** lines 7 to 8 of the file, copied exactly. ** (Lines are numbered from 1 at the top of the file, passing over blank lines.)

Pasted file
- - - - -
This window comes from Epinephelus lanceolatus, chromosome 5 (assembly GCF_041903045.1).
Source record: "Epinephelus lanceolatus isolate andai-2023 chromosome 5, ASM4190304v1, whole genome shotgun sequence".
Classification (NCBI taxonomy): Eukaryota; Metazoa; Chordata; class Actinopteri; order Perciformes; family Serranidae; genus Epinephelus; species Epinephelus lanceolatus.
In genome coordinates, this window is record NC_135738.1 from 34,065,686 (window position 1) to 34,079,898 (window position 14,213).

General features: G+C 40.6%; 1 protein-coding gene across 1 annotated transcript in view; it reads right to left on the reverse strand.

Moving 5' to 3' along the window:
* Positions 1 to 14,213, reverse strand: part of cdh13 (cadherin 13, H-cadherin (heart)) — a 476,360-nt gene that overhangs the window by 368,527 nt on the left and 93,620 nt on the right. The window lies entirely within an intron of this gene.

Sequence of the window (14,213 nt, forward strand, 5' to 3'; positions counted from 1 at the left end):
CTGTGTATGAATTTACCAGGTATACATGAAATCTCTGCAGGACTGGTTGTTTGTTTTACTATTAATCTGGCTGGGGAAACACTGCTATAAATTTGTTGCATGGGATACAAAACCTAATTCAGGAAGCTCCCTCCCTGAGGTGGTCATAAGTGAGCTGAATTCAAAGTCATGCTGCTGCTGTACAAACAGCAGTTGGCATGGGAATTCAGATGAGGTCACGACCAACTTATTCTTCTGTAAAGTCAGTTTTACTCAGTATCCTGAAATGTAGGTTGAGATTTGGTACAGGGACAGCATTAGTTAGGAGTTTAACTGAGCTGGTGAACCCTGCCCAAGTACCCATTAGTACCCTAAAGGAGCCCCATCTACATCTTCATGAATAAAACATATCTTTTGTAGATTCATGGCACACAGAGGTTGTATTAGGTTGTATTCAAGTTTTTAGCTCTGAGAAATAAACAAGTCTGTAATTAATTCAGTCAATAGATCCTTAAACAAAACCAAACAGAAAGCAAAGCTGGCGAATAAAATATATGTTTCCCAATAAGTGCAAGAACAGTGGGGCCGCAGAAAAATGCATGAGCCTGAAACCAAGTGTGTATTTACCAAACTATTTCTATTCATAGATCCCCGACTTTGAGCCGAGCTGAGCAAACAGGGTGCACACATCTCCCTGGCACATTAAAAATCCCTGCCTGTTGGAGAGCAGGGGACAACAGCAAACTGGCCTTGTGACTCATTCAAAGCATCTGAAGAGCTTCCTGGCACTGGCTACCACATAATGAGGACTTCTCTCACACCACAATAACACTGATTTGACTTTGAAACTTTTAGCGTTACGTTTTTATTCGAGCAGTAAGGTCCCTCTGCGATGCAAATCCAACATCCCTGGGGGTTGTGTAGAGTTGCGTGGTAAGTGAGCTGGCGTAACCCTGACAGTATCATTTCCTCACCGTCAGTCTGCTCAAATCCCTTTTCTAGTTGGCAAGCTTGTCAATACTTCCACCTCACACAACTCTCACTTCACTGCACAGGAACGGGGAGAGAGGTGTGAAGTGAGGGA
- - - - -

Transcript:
* Positions 1 to 14,213, reverse strand: part of cdh13 (cadherin 13, H-cadherin (heart)) — a 476,360-nt gene that overhangs the window by 368,527 nt on the left and 93,620 nt on the right. The window lies entirely within an intron of this gene.

Sequence of the window (14,213 nt, forward strand, 5' to 3'; positions counted from 1 at the left end):